Rizzo 'Simple' and Solid for Nats
Last week, as the Stephen Strasburg negotiations were reaching a peak, agent Scott Boras interrupted a long tirade about how dysfunctional the Nationals were. Suddenly, he wanted to identify one person out of the entire organization to praise.
Mike Rizzo knows his stuff, said Boras, or close enough to that. The Nats, however, probably wouldn't hire him as their general manager because he wasn't slick enough, articulate enough in TV interviews. Rizzo was too blunt, too honest and not afraid to tell you just what he thought, including what you didn't want to hear.
The Nats would hire some young gun who had never played the pro game, but had an Ivy League degree and could quote stats. As for Rizzo, who'd beaten the bushes for 11 years as an area scout and put 26 years into every corner of the game until he had a gut for evaluating talent, the Nats would bypass him for sure. But, someday, some team a lot smarter than the Nats would pick Rizzo to run their ship.
Just a few days later, on Monday night, Boras and Rizzo -- two failed minor leaguers with set jaws and tight lips, two men who never let anybody outwork them, two sawed-off guys who look like it costs them $20 to crack a grin and they're flat broke -- started screaming curses at each other, calling each other every baseball-brawl epithet.
Good, good, the negotiating was finally getting down to business. With 77 seconds left before the deadline, Rizzo closed a deal with Boras for a $15.1 million deal that was almost 50 percent higher than any given before to an amateur player. But was at least $5 million less than Boras hoped he'd get.
The deal showed all the best of Rizzo, who was officially named the Nats' general manager -- no more "interim" -- on Thursday. Through endless back channels, cross-checking and player evaluations, Rizzo had figured out Boras's hole card. Strasburg wanted to sign by midnight and follow his dream to play baseball, not fight over money. So, every Boras demand, beyond a reasonable Nats offer, would be a bluff.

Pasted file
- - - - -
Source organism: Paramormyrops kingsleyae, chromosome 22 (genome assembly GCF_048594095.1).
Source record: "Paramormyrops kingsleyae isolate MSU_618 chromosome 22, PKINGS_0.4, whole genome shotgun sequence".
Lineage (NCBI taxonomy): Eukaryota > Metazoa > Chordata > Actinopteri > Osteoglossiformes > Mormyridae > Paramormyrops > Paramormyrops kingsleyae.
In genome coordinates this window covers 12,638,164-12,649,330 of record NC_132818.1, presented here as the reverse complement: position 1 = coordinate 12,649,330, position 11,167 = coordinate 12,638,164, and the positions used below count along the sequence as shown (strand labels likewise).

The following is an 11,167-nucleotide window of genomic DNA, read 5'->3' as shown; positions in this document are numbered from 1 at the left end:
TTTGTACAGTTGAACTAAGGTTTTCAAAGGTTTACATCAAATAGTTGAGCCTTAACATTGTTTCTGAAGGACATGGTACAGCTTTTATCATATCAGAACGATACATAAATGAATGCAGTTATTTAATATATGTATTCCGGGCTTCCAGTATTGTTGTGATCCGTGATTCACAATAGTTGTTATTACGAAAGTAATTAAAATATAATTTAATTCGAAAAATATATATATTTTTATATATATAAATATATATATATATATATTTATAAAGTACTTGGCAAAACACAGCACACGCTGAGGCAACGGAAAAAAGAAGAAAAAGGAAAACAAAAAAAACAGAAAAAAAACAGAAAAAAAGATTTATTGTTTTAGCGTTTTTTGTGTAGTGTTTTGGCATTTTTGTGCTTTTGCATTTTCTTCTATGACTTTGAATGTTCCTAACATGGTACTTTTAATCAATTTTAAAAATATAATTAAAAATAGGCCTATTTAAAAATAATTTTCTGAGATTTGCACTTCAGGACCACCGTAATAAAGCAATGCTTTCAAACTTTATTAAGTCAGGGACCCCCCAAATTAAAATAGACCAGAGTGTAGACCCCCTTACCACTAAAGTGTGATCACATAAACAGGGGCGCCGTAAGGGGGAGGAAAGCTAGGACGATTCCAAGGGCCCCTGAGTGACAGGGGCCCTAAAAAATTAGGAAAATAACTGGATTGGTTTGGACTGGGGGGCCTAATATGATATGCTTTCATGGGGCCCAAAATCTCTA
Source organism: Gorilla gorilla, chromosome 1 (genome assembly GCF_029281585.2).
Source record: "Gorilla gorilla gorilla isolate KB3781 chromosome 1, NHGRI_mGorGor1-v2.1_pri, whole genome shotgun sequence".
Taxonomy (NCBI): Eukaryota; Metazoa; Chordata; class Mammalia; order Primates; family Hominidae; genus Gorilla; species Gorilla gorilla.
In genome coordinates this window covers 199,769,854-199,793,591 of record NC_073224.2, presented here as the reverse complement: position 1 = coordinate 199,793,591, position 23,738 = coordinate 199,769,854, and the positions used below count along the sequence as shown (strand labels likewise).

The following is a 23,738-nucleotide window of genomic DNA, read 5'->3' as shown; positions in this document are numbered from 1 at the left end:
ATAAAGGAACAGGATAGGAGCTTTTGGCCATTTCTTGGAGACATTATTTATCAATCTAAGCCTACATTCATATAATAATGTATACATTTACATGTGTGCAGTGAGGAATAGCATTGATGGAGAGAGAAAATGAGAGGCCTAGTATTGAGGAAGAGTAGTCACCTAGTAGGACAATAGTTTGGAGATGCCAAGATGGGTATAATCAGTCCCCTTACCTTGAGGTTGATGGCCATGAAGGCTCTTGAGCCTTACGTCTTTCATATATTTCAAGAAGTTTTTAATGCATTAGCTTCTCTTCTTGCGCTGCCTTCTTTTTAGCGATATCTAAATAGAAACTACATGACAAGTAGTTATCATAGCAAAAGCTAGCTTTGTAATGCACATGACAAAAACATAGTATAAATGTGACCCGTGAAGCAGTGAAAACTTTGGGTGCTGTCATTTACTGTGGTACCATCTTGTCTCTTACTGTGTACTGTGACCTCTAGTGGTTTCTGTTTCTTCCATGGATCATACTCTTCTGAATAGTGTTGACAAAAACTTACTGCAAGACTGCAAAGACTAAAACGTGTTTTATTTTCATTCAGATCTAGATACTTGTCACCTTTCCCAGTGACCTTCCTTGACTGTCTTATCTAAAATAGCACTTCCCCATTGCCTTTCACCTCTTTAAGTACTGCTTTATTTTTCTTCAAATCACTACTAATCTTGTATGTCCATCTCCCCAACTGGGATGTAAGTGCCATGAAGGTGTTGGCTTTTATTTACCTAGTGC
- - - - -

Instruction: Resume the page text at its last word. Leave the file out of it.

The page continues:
Did Boras know that Rizzo knew? Is that what he really means by "knows his stuff"?
Minutes after Strasburg signed, Rizzo said, quietly: "The key was that we believed that the player wanted to play. We evaluated that correctly."
The Nats' official version is that Rizzo had the GM job locked up irrespective of how the Strasburg negotiations ended. Really? There sure was a lot of gratitude on Thursday. "Let's just say Mike bailed me out on Monday," President Stan Kasten said.
So now Rizzo, who replaced disgraced former GM Jim Bowden on March 1 and took over a franchise in every kind of turmoil, is one of the hotter properties in baseball. Rebuild a shattered bullpen so it's passable? Check. Fire Manny Acta (26-61) as manager and hire Jim Riggleman (17-17), who grew up in Rockville? All done. Steal center fielder Nyjer Morgan (hitting .362 with 22 steals in 44 games with the Nats) and reliever Sean Burnett in a trade for Lastings Milledge and Joel Hanrahan? Done. Trade Nick Johnson and Joe Beimel for prospects, opening up first base for Adam Dunn, who may soon play it better than he ever did left field? That too. Pick Drew Storen from Stanford, who's tearing up the minors, with the 10th overall choice in the draft? Nice going.
There's probably more, like the rebuilding of the Nats' Dominican operation. But that certainly seems like it ought to be enough to get "interim" off your name.
At one level, Rizzo is easy to grasp. He considers "simple" a compliment. "My father is a simple man," he says of his 79-year-old dad who was a truck-driving foreman in Chicago and part-time scout, then in retirement a full-time scout. His 102-year-old grandfather, who is "tougher than all of us," worked on the railroads and the docks.